Chelation therapy offers small, if any, benefit for heart disease
Posted By Stephanie Watson On March 26, 2013
“Is Heavy Metal Holding You Back?” So asks an online ad for a wellness clinic offering chelation therapy—an alternative treatment touted to cure heart disease and other ailments. Chelation therapy removes metals that have built up in the body. Its proponents claim that this can rejuvenate the heart and blood vessels, improve liver and kidney function, increase blood flow to the brain, and more.
Chelation therapy is an FDA-approved therapy—for treating mercury, lead, and other types of heavy-metal poisoning, as well as for iron overload (hemochromatosis) and some types of anemia. A chelating agent infused into the bloodstream binds to these toxins. The kidneys filter out the chelating agent and bound metals, which are then urinated away.
How might chelation therapy work for heart disease? The theory is that the chelating agent (usually ethylenediaminetetraacetic acid [EDTA]) binds to calcium in fatty plaques lining arteries. When it pulls out the calcium, plaque is supposedly swept away too, clearing arteries in much the same way that a drain cleaner opens clogged pipes. It’s a wonderful analogy, but one that hasn’t been backed by solid science.
Whether chelation therapy actually works for heart disease was the focus of the 10-year, $31 million Trial to Assess Chelation Therapy (TACT) funded by the National Institutes of Health. The TACT results appear in tomorrow’s JAMA. The trial, which included only people who’d had heart attacks, found that chelation therapy slightly reduced the risk of heart problems—especially the need for bypass procedures. A home run for chelation therapy? Not according to the three top editors at JAMA. In an unusual editorial accompanying the TACT paper, the editors say that the results “should serve to dissuade responsible practitioners from providing or recommending chelation therapy for patients with coronary disease and should discourage patients with previous MI [heart attack] from seeking this therapy with the hope of preventing subsequent cardiovascular events.”
In fact, the TACT has been embroiled in controversy since it was proposed. It has been challenged on grounds ranging from possible ethics violations to the safety of the chemicals used in the research. Even experts who haven’t quarreled with the study’s methods question the meaning of its results.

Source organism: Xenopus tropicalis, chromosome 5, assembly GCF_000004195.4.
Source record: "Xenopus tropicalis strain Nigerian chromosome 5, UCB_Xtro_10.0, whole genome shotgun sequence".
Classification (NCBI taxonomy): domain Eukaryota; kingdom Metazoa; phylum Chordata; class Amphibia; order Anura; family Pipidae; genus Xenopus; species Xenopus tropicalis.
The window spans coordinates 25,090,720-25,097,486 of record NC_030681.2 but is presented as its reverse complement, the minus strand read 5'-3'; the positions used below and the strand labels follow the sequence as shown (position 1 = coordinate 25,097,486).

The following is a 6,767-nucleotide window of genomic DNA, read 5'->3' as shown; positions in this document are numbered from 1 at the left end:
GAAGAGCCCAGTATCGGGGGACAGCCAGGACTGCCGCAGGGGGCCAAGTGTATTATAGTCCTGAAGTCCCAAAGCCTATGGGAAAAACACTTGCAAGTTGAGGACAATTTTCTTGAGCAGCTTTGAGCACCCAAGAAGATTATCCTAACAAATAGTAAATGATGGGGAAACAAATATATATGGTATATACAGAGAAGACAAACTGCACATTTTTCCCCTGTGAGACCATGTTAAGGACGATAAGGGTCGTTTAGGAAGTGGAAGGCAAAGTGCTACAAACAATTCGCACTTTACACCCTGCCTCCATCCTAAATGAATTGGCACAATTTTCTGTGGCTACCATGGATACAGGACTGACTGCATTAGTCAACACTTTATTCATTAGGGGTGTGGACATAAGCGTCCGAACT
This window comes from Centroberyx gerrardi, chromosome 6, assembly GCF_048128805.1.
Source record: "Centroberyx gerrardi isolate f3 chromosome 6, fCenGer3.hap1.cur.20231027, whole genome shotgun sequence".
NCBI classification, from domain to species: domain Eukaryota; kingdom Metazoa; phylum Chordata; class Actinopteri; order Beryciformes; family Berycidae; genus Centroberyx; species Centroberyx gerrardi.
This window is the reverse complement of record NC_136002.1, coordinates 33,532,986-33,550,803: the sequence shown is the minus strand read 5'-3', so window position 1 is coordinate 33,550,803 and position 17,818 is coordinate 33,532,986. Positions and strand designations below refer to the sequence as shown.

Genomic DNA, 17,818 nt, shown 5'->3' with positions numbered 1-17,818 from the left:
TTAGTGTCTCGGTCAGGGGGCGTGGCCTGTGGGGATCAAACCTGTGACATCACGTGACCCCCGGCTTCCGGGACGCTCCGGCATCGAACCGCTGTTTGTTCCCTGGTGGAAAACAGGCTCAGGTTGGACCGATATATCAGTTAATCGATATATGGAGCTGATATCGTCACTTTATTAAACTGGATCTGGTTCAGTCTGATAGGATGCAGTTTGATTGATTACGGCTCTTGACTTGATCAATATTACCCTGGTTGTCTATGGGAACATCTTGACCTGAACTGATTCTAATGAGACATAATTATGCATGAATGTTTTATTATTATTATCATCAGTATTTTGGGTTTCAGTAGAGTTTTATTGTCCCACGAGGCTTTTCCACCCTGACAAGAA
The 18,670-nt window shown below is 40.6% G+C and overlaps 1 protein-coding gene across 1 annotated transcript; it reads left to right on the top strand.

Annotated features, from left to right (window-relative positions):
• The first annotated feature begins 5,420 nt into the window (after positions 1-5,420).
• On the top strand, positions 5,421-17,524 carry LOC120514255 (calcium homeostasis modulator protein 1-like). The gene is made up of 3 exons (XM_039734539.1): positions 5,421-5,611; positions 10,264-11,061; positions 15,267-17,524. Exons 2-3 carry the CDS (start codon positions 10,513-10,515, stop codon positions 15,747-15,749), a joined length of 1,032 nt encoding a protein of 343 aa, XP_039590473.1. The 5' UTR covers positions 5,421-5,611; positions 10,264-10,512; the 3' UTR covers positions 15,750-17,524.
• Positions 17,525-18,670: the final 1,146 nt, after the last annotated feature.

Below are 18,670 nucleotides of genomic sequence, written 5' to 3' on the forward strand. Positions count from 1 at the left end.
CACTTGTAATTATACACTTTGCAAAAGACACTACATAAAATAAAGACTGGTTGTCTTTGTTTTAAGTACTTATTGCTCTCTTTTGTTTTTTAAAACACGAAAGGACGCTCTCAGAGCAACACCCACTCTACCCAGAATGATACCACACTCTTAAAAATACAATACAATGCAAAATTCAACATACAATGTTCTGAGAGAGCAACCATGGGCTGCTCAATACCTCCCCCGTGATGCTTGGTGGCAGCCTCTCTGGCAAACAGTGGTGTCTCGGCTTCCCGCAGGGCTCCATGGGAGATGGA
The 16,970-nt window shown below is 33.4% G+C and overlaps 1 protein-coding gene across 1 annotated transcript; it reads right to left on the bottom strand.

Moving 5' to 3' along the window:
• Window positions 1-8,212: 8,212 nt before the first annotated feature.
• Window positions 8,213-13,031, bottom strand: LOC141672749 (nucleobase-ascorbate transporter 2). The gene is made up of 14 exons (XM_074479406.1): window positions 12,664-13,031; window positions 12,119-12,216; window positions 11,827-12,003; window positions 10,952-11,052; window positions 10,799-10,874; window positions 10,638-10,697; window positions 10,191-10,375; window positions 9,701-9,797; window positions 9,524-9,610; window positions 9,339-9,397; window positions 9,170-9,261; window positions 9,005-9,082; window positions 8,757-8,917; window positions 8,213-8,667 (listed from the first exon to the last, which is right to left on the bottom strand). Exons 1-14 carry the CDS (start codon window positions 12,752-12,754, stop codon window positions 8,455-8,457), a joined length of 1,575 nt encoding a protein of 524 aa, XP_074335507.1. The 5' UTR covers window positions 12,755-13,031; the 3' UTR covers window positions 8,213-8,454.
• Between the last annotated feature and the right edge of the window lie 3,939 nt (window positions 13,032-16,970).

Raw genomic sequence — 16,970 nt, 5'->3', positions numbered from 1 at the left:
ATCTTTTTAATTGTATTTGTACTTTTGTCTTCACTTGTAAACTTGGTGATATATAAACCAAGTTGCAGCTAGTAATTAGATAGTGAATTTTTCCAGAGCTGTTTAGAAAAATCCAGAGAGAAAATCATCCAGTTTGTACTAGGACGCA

“The reason why we’re so uncertain about what to conclude is this chelation mixture had many components to it. It wasn’t just chelating agents,” says Dr. Elliott Antman, professor of medicine and Associate Dean for Clinical/Translational Research at Harvard Medical School. In addition to the main chelating chemical, EDTA, the infused solution contained vitamins, magnesium chloride, potassium chloride, and a cocktail of other ingredients. “We don’t know which of these components is contributing to the results,” he says.
Also unclear is why the benefit from chelation therapy was almost exclusively confined to people with diabetes. The combined uncertainties surrounding this trial make it too tenuous to use for making heart disease treatment recommendations. “On the basis of this trial, we do not feel that chelation therapy is ready for clinical use,” Dr. Antman adds.
More than 100,000 Americans with heart disease use chelation therapy each year, no doubt drawn by the health claims made by its practitioners. Yet this treatment doesn’t come cheap—or without safety risks.
Each treatment costs $75 to $125, and people often undergo dozens of these three-hour-long infusions over a period of several months. All in all, a treatment course can exceed $5,000—and it isn’t typically covered by health insurance. That would be money well spent if it truly prevented heart attacks and strokes. But neither TACT nor prior studies suggest that’s the case.
Then there are the side effects, which can range from headaches to a drop in calcium and blood pressure levels. In rare cases, people who’ve undergone chelation therapy have been left with permanent kidney damage.
“We don’t know what the implications of chelation are in a person who has a normal heavy metal balance in the body, and whether we are potentially shifting something in a way that might be harmful,” Dr. Antman says.
When it comes to heart disease, no treatment—whether it comes in a pill, surgical procedure, or infusion—takes the place of healthy living. “One of the things that’s most concerning here is that individuals rely on chelation therapy instead of adhering to evidence-based recommendations,” Dr. Antman stresses.
Those recommendations are encapsulated in “Life’s Simple 7,” seven lifestyle changes from the American Heart Association that have been proven to improve heart health:
“It doesn’t have to be hard,” Dr. Antman says. “It’s a commitment over the life term to live a heart-healthy lifestyle.”
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